So I’d imagine the movement and I’d do a couple reps, being sure not to send myself into a flare through imaging the movement/activity (it can happen!). Once I was comfortable imaging the movement, I took it a step further and kind of prepped for the movement. I’d find the edge where my comfort level went from ‘hey, this is alright’ to ‘hey, I’m not so sure about this…’ – which I could tell by my muscles tensing up unnecessarily, my breathing getting a little quicker, and that not–so-good feeling in my gut – and I’d work at that edge for a bit.

An example

With hopping I initially just stood on my right leg for a bit until I felt good, stable, and safe. Then, while standing on my right leg, I’d do a little hop onto my left leg, which didn’t scare or worry me so much. Then I’d stand on my left foot and do the slightest of hops onto my right foot. Then I’d stand on my right foot and do the slightest of jumps onto both feet.

Little by little, the edge got further out. Little by little I could hop on my right leg, I’d stand on my right foot and be able to actually jump up and leave the ground and land on my right foot. This was true for a number of activities that previously did me in. Little by little, I could sit for longer durations without worry or flare-ups (I wiggle a lot and shift my positions). Little by little, I could squat down to the ground to take pictures. Little by little, I could chase Buster around the house or the yard.

I do this daily, now, starting each day with some movement and yoga-like stretching and breathing to check in with where my body (and mind – all one thing, remember?) is at. I move all my joints in all sorts of ways, getting each one to go through it’s fullest ranges of motion with comfort and ease, finding my edges and working there, monitoring my breathing, my muscle tension, and introducing new movements regularly because our bodies thrive on novel stimuli.

I have fun with it. I play.

Expanding my movement, and my world, one step at a time

So I’m doing the same thing with wogging. I check in with my body/mind before heading out, I get my joints ready by going through a bunch of movements, and when I head out the door and hit the trail, I go slow. Very slow. I’m getting out there and easing into it, finding my edge, finding that place where my pain is still good, and hanging out there for a bit.

And I find the edge every day I hit the trail, never assuming it’s in the same place. Sometimes I can go further or a wee bit faster, other days I have to stick closer to home and go slower, and some days I just walk. But it’s all good. I don’t push it if it doesn’t feel good. I don’t go over the edge.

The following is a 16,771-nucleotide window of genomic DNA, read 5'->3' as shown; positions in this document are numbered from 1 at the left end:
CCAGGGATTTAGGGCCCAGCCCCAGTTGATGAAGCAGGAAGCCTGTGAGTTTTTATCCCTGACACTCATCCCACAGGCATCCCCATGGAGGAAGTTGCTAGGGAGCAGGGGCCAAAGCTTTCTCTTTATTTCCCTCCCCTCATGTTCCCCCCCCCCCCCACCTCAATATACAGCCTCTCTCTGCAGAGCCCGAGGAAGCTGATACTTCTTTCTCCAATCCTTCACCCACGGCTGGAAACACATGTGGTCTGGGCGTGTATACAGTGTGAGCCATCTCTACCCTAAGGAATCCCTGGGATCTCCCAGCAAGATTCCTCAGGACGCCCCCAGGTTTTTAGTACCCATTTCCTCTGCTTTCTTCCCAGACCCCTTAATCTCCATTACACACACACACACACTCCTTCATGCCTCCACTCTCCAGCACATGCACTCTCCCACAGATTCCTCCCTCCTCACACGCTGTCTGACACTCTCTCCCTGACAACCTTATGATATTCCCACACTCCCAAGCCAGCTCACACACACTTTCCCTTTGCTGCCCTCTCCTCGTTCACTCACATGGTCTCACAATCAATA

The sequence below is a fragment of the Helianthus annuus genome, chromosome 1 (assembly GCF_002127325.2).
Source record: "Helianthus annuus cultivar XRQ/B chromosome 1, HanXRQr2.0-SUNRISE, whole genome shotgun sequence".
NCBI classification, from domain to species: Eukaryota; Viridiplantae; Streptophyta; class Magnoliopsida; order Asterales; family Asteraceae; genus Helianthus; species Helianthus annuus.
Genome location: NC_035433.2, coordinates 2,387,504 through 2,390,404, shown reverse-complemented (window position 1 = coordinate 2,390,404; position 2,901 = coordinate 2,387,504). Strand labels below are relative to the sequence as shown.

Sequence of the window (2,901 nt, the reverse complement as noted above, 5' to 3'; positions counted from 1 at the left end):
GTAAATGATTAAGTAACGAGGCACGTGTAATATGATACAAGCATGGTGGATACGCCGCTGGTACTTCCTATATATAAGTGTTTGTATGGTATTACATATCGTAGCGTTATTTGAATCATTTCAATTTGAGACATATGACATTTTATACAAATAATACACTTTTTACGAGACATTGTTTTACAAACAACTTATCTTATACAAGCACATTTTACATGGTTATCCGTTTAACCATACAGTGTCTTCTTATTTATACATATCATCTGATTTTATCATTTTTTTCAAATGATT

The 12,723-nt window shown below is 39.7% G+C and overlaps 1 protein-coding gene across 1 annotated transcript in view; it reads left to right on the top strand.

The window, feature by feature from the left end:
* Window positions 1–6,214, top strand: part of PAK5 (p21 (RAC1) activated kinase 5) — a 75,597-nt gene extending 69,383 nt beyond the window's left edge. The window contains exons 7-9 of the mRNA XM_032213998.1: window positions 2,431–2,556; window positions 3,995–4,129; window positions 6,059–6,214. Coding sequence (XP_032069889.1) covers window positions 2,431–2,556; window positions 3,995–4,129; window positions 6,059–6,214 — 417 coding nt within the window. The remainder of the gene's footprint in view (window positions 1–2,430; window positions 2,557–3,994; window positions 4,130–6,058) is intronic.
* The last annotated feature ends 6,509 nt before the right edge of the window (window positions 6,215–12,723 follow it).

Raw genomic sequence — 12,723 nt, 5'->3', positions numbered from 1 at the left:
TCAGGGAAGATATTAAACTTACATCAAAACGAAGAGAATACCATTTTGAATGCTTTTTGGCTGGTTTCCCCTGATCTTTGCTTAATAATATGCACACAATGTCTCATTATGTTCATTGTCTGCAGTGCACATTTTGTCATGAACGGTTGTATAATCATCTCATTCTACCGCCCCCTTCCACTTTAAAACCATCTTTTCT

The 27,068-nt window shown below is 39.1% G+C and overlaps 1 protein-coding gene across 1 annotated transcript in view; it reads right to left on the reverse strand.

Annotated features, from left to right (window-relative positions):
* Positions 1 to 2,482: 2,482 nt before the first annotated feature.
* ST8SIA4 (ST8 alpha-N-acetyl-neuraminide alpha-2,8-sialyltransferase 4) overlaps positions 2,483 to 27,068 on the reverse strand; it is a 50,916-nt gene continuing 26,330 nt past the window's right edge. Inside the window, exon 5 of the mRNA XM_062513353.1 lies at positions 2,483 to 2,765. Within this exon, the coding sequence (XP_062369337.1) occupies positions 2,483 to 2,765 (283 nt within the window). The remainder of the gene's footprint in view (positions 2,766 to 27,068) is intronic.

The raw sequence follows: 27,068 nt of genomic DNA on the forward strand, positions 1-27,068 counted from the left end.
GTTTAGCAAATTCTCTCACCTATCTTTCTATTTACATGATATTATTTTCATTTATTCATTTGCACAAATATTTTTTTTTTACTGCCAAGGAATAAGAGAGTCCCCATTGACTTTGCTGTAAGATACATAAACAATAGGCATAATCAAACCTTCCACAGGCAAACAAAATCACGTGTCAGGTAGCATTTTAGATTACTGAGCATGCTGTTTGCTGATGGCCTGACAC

I may never run another half-marathon or 7 minute mile again, but that’s ok. And who knows, I just might. I’m not ruling anything out anymore. But whatever happens, my movement repertoire is now a little bit bigger, and so my world is now a little bit bigger.

No matter what happens, I’m still on the trail.

Am I crazy?

It might be a stretch, this expanding our world a bit to expand our movement a bit or expanding our movement a bit to expand our world a bit, but I don’t think so. It is all connected. No one thing works in isolation, in my experience. We need lots of things, lots of experiences.

We need to expand our worlds AND expand our movement capabilities, and by doing one it will positively influence the other and I don’t know that we can do one without doing the other.

This gets missed a lot in therapeutic settings, I think.

The bottom line for this series of posts

Pain is a result of a lot of things going on in our lives, both externally and internally, and so we can only change pain by addressing all those ‘a lot of things’ going on. I think expanding our world a bit and moving within that wider world a bit more, with a larger movement repertoire and more movement variability, tackles a lot of those things.

But to even be able to expand our world a bit, to even be able to expand our movement repertoire a bit, we need to be able to talk about it first – all of it – so that we can address all of it. And this talk goes with our talks with ourselves, too, not just with others.

We have to remember that there is no one way to change pain or overcome pain or manage pain or live functionally or live more fully or live more meaningfully or whatever you want to call it (I struggle with what to call it myself, I like changing pain right now), so everything has to be on the table. And pain might not go away – that’s ok, that’s not failure. We can still live full, active, meaningful lives, even when pain sticks around.

It’s important to talk about that, too (for more on that, read this AMAZING post by Bronnie Lennox Thompson, one of my pain heroes!)Getting out into nature, nudging my pain

That’s it for this one folks! Thanks for reading my post. In the next post I’m going to speak more specifically to my running routine, now: how I started, how I’m progressing, and helpful tips for anyone else who wants to start, too. It’s not a how-to, per se, it’s more of a ‘How-I’ that I hope can be a launch pad for folks who want to start jogging or running or getting active again after pain/injury/aging has limited them for a while. 

Future posts are still coming up on sleep, expanding our worlds through creativity, nature, travel, and a host of other things, and anything else that pops up in the interim. Let me know what you’d like to know!

If you like what you read, I’d greatly appreciate it if you shared it with your friends! Or sign up for the monthly(ish) newsletter that always contains an essay not published anywhere else as well as links to interesting stuff I’ve read as well as a bunch of plant-based recipes, because I love food. 

Thanks folks!

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One Response to "Nudging Pain: Movement Variability and Expanding our World"

  1. Pingback: Fear of movement and persistent pain